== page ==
The BJP high command has been saved by the bell of rahukala, with B.S. Yediyurappa relenting and walking to the Raj Bhavan to submit his resignation following his indictment by the Lok Ayukta in the illegal mining scam. For a party which wanted Yediyurappa to go before Parliament began its monsoon session, this is not a small gain.
However, events from the moment Yediyurappa was asked to step down have caused severe ruptures in the “party with a difference”, showing it to be merely a party with differences. On the one hand, there was the unseemly spectacle of the Yediyurappa camp defying the BJP bosses and playing hardball for three if not four days.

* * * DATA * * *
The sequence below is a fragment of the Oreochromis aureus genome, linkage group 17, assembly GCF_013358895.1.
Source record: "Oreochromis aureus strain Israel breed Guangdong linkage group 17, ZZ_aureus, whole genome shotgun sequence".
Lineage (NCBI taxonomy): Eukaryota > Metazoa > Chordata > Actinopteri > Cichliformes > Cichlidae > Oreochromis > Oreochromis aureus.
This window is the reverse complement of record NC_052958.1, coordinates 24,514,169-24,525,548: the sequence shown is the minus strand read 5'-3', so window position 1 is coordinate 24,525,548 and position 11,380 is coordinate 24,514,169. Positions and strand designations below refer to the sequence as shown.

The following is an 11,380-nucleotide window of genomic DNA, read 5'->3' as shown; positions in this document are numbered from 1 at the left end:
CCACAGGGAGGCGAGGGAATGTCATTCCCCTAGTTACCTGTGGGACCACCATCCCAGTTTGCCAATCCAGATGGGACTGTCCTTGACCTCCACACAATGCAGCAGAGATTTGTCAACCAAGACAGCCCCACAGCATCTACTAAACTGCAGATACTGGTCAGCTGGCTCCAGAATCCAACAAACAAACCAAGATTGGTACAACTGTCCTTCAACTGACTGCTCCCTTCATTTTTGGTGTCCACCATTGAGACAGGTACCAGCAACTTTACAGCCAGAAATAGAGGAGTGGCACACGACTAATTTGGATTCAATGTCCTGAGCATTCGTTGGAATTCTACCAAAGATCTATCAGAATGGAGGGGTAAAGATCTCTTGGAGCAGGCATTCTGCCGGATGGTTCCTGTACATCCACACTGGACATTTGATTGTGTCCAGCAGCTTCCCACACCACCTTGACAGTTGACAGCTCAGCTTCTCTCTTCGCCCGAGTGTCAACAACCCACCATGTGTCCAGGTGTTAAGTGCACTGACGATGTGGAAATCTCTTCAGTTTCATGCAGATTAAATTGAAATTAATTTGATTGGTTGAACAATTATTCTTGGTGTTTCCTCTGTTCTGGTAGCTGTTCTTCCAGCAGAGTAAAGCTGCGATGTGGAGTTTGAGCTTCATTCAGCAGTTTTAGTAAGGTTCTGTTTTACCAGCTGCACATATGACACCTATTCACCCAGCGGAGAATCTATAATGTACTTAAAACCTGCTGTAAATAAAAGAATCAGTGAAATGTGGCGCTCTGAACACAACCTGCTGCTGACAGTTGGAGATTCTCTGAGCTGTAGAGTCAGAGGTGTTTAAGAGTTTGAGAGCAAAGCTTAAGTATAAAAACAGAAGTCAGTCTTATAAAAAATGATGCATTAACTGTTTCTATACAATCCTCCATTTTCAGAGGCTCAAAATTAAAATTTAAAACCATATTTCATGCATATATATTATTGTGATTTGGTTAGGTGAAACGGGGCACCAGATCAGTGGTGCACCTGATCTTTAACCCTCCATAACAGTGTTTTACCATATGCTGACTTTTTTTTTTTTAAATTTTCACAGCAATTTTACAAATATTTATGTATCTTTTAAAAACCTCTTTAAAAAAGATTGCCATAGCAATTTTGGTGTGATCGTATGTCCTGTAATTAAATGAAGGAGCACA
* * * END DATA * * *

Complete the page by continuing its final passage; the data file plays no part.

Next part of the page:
And, on the other hand, there is the very large, even if local, damage that Yediyurappa’s demands and conditions for vacating office has caused. There are now clearly two, if not three, camps within the party and it is clear that whoever the BJP legislature party elects on Wednesday, there is further trouble in store, later if not sooner.
Coming as all this does with the countdown to the 2013 assembly elections, the questions are obvious: has the BJP emerged stronger or weaker after this blood-letting? Have the troubles in the BJP ended with Yediyurappa’s resignation, or have they only just begun?
And, above all, after this show of strength of “70 MLAs”, will the “loyal and disciplined soldier of the sangh” fight the next election under the BJP symbol? Or will he bide his time, and form his own party (“Karnataka Janata Party”, as is rumoured) as the elections draw near? And will he taste success?